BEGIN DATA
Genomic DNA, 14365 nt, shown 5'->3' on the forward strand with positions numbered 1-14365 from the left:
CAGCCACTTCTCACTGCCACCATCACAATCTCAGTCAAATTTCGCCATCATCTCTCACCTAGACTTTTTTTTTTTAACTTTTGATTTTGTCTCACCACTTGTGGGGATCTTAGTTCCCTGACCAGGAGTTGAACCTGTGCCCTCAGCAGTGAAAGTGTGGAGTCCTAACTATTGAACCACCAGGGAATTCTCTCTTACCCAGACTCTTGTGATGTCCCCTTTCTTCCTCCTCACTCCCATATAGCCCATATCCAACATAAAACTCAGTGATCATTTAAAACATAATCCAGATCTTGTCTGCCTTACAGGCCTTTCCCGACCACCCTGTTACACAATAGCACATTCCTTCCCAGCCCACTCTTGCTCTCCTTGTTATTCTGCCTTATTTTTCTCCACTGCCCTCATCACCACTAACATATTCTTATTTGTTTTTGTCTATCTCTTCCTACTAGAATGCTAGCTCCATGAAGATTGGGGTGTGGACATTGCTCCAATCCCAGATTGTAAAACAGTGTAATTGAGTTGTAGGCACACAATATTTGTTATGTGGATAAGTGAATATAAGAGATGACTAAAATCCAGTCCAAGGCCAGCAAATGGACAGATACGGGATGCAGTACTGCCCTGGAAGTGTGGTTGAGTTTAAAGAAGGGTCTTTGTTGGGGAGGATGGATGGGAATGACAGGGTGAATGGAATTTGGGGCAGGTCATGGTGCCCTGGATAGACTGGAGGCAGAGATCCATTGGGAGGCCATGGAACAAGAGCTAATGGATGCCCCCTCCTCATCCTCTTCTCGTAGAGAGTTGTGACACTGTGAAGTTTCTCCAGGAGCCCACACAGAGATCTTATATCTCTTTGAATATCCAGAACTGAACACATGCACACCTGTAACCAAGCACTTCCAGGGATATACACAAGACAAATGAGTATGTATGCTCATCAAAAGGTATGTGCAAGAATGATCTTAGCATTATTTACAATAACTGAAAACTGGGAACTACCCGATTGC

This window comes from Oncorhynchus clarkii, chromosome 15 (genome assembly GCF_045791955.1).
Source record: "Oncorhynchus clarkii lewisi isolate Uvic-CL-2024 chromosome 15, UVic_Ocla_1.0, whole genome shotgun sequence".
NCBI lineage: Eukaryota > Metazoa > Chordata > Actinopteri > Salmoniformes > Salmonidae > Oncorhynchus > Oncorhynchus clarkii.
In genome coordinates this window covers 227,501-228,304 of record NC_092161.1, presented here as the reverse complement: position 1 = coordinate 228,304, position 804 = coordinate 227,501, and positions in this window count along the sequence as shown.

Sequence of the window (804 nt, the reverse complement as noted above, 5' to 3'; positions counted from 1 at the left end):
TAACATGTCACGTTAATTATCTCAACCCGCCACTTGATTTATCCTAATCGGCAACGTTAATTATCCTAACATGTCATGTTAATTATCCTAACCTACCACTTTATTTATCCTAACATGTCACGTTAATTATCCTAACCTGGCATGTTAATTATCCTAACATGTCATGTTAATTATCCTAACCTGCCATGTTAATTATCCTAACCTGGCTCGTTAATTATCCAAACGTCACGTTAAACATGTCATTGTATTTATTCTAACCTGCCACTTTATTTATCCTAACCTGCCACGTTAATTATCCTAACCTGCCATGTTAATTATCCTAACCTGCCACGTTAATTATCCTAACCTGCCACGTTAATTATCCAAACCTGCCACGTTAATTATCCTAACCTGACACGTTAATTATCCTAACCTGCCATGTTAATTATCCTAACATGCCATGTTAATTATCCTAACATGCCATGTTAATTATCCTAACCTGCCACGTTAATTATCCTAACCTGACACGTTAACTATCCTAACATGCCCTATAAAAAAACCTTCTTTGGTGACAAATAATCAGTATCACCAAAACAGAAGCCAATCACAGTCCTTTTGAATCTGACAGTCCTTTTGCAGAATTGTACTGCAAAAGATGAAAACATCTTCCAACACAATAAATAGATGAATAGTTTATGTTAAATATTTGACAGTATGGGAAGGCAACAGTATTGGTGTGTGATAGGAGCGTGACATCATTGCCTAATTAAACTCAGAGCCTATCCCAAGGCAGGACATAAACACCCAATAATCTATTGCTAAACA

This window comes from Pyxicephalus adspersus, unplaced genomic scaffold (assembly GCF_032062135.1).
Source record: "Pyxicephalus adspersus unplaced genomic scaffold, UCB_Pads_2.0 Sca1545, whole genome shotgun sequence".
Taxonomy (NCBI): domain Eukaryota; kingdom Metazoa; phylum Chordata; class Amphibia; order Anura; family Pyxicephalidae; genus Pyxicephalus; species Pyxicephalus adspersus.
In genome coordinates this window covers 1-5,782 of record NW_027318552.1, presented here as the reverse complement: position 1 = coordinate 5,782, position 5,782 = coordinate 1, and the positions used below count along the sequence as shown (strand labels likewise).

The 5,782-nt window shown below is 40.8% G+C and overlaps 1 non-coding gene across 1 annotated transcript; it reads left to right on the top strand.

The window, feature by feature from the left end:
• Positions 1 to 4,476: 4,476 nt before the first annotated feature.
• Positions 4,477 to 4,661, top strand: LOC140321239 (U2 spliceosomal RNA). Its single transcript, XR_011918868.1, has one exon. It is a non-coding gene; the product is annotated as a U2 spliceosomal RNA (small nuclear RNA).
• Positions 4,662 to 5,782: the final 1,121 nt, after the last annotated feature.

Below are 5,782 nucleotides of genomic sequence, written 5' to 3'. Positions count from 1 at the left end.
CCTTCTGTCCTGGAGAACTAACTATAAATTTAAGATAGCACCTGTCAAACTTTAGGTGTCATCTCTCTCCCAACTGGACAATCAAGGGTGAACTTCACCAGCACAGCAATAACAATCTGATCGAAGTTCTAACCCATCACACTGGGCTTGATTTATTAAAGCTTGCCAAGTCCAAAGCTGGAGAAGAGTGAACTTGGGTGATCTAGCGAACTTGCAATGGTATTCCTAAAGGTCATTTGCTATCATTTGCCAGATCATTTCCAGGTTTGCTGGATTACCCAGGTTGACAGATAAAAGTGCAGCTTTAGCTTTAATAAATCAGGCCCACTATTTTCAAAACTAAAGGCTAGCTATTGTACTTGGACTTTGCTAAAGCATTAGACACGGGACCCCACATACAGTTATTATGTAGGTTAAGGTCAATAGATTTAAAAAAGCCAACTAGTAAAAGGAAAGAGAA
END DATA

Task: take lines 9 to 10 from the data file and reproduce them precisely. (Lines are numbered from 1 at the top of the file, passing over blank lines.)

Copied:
This window comes from Pyxicephalus adspersus, unplaced genomic scaffold (assembly GCF_032062135.1).
Source record: "Pyxicephalus adspersus unplaced genomic scaffold, UCB_Pads_2.0 Sca1545, whole genome shotgun sequence".